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ICCVAM Biennial Report 2018-2019

ICCVAM Biennial Report 2018-2019
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https://ntp.niehs.nih.gov/go/884098

Optimization of Pharmacokinetic Models for In Vitro to In Vivo Extrapolation of Estrogenic Activity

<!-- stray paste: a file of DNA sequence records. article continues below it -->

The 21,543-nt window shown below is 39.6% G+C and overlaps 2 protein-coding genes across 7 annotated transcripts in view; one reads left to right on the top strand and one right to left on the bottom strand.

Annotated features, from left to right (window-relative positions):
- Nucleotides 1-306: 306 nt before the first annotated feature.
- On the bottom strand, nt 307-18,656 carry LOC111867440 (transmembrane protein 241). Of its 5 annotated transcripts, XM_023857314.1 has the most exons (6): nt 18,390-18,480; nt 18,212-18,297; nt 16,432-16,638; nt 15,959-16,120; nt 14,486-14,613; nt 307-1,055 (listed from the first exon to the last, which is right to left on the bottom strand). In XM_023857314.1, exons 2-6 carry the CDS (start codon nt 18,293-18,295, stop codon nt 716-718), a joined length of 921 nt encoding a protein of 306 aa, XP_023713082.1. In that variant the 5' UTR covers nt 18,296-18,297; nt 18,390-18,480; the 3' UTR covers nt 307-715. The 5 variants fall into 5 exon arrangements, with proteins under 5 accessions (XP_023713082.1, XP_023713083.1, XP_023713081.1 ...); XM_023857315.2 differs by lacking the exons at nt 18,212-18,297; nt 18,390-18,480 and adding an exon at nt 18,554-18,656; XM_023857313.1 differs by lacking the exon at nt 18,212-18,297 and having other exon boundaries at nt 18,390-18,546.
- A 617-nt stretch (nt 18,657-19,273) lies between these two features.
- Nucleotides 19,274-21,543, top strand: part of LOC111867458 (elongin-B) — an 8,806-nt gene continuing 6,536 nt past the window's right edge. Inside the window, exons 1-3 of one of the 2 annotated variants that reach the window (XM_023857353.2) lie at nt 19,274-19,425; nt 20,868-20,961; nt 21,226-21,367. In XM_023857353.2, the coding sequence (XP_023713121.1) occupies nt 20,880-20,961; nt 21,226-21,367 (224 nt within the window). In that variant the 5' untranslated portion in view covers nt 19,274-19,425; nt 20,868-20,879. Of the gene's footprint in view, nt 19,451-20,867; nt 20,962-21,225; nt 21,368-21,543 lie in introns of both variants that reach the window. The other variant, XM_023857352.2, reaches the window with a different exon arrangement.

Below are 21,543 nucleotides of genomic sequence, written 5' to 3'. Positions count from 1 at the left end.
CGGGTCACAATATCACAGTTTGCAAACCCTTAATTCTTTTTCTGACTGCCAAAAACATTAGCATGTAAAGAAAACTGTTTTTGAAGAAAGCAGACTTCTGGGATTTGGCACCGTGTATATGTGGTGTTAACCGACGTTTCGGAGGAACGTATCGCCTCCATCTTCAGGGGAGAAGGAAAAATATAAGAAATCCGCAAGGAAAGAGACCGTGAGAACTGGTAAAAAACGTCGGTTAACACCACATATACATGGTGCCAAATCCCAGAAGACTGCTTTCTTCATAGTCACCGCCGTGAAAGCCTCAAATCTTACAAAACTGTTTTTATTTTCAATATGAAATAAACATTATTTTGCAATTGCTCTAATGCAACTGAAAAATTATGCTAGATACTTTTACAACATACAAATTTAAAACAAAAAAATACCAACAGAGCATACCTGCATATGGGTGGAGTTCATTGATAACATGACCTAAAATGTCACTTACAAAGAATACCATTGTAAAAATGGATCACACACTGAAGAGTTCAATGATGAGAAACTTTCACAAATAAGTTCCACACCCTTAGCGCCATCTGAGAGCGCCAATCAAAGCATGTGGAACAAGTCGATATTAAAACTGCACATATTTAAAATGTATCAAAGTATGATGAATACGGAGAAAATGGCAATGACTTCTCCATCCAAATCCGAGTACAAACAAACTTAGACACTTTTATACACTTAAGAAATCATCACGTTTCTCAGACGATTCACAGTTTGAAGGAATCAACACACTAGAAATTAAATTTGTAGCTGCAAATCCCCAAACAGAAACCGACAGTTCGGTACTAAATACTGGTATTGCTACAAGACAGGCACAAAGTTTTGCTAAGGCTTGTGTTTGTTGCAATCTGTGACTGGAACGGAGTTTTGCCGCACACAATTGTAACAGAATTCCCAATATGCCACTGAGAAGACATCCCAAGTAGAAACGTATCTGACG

NIEHS scientists evaluated and optimized IVIVE approaches using in vitro estrogen receptor activity to predict estrogenic effects measured in rodent uterotrophic studies. This work (Casey et al. 2018) evaluated the use of three PK models with varying complexities to extrapolate in vitro to in vivo dosimetry for 29 estrogen receptor agonists using data from validated in vitro and in vivo methods. In vitro activity values were adjusted using mass-balance equations to estimate intracellular exposure via an enrichment factor, and steady-state model calculations were adjusted using fraction of unbound chemical in the plasma to approximate bioavailability. Accuracy of each model-adjustment combination was assessed by comparing model predictions with lowest effect levels from guideline uterotrophic studies. The comparison found little difference in model predictive performance based on complexity or route-specific modifications. Simple adjustments, such as using the enrichment factor to account for in vitro intracellular exposure or fraction of unbound chemical to account for chemical bioavailability, resulted in significant improvements in the predictive performance of all models. The resulting computational IVIVE approaches accurately estimated chemical exposure levels that elicit positive responses in the rodent uterotrophic bioassay. Such studies are important for establishing confidence in the quantitative extrapolation of in vitro activity to relevant end points in animals or humans.

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